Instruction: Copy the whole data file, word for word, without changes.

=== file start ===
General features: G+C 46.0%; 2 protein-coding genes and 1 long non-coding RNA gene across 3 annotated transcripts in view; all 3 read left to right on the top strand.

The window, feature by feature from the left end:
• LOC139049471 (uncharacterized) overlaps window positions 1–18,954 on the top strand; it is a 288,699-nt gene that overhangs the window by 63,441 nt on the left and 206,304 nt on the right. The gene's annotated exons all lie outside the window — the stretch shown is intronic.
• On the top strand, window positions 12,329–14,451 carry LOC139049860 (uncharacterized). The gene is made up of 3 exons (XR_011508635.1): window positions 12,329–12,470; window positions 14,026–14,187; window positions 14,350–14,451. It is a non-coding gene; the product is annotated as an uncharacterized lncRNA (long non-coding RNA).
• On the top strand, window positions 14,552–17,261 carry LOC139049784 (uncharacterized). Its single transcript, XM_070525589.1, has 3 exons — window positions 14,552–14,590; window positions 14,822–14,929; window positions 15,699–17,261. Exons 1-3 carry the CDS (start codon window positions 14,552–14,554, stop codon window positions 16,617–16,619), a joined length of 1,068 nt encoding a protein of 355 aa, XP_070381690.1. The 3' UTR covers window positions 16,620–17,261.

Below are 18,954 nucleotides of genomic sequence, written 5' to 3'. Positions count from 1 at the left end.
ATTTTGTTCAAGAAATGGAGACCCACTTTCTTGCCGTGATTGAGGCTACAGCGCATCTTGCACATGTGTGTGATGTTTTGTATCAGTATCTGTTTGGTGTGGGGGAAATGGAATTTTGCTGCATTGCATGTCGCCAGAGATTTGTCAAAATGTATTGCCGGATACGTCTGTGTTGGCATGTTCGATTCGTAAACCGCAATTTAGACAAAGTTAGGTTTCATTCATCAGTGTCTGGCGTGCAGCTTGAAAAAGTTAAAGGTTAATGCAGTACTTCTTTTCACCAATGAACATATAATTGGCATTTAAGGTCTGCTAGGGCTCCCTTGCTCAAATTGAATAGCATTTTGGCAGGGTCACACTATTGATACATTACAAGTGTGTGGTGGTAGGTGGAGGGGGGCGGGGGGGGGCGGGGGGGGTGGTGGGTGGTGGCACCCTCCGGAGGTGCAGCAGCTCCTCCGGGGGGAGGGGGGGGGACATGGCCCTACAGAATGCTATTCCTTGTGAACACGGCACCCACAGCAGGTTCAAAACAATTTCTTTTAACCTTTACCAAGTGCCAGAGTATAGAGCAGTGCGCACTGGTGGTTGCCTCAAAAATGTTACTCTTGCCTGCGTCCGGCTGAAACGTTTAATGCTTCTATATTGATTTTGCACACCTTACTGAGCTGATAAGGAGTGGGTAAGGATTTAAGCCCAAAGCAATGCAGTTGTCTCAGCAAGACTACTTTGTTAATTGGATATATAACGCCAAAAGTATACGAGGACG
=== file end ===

General features: G+C 46.0%; 2 protein-coding genes and 1 long non-coding RNA gene across 3 annotated transcripts in view; all 3 read left to right on the top strand.

The window, feature by feature from the left end:
• LOC139049471 (uncharacterized) overlaps window positions 1–18,954 on the top strand; it is a 288,699-nt gene that overhangs the window by 63,441 nt on the left and 206,304 nt on the right. The gene's annotated exons all lie outside the window — the stretch shown is intronic.
• On the top strand, window positions 12,329–14,451 carry LOC139049860 (uncharacterized). The gene is made up of 3 exons (XR_011508635.1): window positions 12,329–12,470; window positions 14,026–14,187; window positions 14,350–14,451. It is a non-coding gene; the product is annotated as an uncharacterized lncRNA (long non-coding RNA).
• On the top strand, window positions 14,552–17,261 carry LOC139049784 (uncharacterized). Its single transcript, XM_070525589.1, has 3 exons — window positions 14,552–14,590; window positions 14,822–14,929; window positions 15,699–17,261. Exons 1-3 carry the CDS (start codon window positions 14,552–14,554, stop codon window positions 16,617–16,619), a joined length of 1,068 nt encoding a protein of 355 aa, XP_070381690.1. The 3' UTR covers window positions 16,620–17,261.

Below are 18,954 nucleotides of genomic sequence, written 5' to 3'. Positions count from 1 at the left end.
ATTTTGTTCAAGAAATGGAGACCCACTTTCTTGCCGTGATTGAGGCTACAGCGCATCTTGCACATGTGTGTGATGTTTTGTATCAGTATCTGTTTGGTGTGGGGGAAATGGAATTTTGCTGCATTGCATGTCGCCAGAGATTTGTCAAAATGTATTGCCGGATACGTCTGTGTTGGCATGTTCGATTCGTAAACCGCAATTTAGACAAAGTTAGGTTTCATTCATCAGTGTCTGGCGTGCAGCTTGAAAAAGTTAAAGGTTAATGCAGTACTTCTTTTCACCAATGAACATATAATTGGCATTTAAGGTCTGCTAGGGCTCCCTTGCTCAAATTGAATAGCATTTTGGCAGGGTCACACTATTGATACATTACAAGTGTGTGGTGGTAGGTGGAGGGGGGCGGGGGGGGGCGGGGGGGGTGGTGGGTGGTGGCACCCTCCGGAGGTGCAGCAGCTCCTCCGGGGGGAGGGGGGGGGACATGGCCCTACAGAATGCTATTCCTTGTGAACACGGCACCCACAGCAGGTTCAAAACAATTTCTTTTAACCTTTACCAAGTGCCAGAGTATAGAGCAGTGCGCACTGGTGGTTGCCTCAAAAATGTTACTCTTGCCTGCGTCCGGCTGAAACGTTTAATGCTTCTATATTGATTTTGCACACCTTACTGAGCTGATAAGGAGTGGGTAAGGATTTAAGCCCAAAGCAATGCAGTTGTCTCAGCAAGACTACTTTGTTAATTGGATATATAACGCCAAAAGTATACGAGGACG